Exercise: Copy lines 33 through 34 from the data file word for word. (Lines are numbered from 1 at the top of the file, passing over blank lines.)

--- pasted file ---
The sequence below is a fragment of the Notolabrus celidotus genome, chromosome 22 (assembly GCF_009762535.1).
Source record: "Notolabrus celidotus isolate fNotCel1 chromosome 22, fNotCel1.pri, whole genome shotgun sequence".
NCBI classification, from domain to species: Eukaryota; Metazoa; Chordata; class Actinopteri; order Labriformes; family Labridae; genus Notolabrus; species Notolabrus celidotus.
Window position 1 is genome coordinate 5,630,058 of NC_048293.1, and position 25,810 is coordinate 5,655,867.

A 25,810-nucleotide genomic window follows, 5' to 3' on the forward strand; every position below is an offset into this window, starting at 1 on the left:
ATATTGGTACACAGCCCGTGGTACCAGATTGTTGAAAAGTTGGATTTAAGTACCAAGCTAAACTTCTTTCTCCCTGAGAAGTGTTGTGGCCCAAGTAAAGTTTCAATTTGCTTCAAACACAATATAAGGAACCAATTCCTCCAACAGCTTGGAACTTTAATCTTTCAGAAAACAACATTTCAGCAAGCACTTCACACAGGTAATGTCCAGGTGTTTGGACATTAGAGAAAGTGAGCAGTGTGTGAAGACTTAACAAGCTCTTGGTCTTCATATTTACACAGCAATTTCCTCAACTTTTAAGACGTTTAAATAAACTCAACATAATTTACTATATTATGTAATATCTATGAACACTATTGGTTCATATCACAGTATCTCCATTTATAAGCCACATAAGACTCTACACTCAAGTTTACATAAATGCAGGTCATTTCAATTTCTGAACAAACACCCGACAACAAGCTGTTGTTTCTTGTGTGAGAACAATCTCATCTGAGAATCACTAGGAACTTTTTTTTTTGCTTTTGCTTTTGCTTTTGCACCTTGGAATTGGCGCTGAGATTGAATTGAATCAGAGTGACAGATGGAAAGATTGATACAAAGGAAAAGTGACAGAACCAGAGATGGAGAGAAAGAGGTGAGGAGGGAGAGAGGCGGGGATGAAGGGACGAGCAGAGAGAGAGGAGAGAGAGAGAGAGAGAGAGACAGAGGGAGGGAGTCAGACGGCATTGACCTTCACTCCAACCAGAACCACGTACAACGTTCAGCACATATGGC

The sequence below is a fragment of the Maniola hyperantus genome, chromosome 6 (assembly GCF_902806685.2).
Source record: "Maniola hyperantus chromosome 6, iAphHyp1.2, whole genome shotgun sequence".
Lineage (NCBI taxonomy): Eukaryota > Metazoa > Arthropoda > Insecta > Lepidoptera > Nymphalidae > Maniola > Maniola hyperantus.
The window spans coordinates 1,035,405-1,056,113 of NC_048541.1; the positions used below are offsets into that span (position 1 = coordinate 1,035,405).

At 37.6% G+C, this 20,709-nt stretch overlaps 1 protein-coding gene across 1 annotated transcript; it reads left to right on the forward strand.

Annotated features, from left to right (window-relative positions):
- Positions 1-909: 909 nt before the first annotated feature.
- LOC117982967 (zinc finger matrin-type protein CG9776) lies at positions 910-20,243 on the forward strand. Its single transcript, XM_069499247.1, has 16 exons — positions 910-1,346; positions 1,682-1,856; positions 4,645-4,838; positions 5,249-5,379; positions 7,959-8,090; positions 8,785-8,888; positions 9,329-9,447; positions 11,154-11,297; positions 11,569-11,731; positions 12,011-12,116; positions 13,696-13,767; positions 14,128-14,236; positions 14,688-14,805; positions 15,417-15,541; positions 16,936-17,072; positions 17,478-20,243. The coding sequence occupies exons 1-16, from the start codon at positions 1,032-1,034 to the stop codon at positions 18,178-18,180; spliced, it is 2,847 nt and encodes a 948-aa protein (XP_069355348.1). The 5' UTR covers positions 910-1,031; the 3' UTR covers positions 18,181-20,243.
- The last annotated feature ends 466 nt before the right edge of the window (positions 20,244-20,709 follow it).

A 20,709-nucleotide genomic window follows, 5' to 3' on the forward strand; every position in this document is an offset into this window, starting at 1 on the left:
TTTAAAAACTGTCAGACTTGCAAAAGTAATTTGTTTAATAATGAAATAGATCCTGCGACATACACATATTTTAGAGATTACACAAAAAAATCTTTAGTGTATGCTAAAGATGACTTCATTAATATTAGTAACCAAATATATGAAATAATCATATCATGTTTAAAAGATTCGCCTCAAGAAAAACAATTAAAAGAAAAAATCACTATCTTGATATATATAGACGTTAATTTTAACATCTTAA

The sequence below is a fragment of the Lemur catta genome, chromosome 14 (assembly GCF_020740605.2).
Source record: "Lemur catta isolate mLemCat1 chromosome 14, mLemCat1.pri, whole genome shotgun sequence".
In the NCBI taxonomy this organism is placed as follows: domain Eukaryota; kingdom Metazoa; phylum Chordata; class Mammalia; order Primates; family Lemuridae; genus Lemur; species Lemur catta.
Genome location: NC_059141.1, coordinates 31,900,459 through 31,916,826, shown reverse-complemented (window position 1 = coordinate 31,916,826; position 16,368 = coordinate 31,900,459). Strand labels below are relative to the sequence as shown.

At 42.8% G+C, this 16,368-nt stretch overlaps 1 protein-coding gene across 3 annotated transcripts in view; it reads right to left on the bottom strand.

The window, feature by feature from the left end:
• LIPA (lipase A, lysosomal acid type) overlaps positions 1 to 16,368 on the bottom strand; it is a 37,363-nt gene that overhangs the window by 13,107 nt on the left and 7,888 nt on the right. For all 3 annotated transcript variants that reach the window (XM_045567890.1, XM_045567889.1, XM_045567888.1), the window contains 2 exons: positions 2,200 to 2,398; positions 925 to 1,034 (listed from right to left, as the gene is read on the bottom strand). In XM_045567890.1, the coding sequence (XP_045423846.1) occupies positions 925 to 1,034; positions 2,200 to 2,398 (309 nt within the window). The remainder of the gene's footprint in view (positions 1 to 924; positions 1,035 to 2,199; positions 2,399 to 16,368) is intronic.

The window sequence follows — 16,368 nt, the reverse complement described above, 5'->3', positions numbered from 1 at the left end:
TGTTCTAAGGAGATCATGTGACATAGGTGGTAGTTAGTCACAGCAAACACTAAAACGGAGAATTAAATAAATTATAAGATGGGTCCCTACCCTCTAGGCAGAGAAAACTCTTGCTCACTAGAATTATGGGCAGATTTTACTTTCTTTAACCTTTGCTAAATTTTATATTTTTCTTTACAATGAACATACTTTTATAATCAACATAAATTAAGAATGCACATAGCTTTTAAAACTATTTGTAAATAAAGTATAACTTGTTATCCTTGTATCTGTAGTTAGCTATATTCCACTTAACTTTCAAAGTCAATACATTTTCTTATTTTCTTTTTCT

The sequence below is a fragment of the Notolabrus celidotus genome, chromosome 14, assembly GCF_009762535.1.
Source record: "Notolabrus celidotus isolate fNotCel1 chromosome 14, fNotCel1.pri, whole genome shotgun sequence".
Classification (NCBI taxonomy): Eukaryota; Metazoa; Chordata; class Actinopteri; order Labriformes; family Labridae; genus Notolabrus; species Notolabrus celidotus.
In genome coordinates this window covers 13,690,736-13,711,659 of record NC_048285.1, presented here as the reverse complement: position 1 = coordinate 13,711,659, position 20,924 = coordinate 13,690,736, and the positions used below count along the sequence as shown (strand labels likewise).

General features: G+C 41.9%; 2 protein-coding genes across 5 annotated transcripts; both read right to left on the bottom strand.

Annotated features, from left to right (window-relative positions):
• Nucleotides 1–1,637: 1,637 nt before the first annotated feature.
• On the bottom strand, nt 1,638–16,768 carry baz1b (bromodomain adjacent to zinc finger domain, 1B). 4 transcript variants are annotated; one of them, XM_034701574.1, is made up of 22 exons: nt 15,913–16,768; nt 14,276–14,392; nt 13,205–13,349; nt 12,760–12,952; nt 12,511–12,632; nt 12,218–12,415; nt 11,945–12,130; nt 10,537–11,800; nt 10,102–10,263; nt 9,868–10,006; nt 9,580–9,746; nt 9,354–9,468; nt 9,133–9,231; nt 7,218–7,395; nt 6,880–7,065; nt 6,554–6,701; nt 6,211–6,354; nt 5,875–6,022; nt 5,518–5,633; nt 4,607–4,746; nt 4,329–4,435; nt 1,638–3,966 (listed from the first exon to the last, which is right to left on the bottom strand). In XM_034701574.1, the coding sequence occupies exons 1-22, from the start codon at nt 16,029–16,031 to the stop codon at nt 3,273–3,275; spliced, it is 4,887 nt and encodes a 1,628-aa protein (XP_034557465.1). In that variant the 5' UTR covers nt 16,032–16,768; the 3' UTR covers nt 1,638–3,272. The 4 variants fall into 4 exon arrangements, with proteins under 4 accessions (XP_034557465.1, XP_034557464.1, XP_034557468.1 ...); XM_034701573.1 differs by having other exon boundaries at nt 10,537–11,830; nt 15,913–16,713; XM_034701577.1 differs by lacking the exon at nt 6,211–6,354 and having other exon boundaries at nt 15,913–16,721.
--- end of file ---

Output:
• Nucleotides 1–1,637: 1,637 nt before the first annotated feature.
• On the bottom strand, nt 1,638–16,768 carry baz1b (bromodomain adjacent to zinc finger domain, 1B). 4 transcript variants are annotated; one of them, XM_034701574.1, is made up of 22 exons: nt 15,913–16,768; nt 14,276–14,392; nt 13,205–13,349; nt 12,760–12,952; nt 12,511–12,632; nt 12,218–12,415; nt 11,945–12,130; nt 10,537–11,800; nt 10,102–10,263; nt 9,868–10,006; nt 9,580–9,746; nt 9,354–9,468; nt 9,133–9,231; nt 7,218–7,395; nt 6,880–7,065; nt 6,554–6,701; nt 6,211–6,354; nt 5,875–6,022; nt 5,518–5,633; nt 4,607–4,746; nt 4,329–4,435; nt 1,638–3,966 (listed from the first exon to the last, which is right to left on the bottom strand). In XM_034701574.1, the coding sequence occupies exons 1-22, from the start codon at nt 16,029–16,031 to the stop codon at nt 3,273–3,275; spliced, it is 4,887 nt and encodes a 1,628-aa protein (XP_034557465.1). In that variant the 5' UTR covers nt 16,032–16,768; the 3' UTR covers nt 1,638–3,272. The 4 variants fall into 4 exon arrangements, with proteins under 4 accessions (XP_034557465.1, XP_034557464.1, XP_034557468.1 ...); XM_034701573.1 differs by having other exon boundaries at nt 10,537–11,830; nt 15,913–16,713; XM_034701577.1 differs by lacking the exon at nt 6,211–6,354 and having other exon boundaries at nt 15,913–16,721.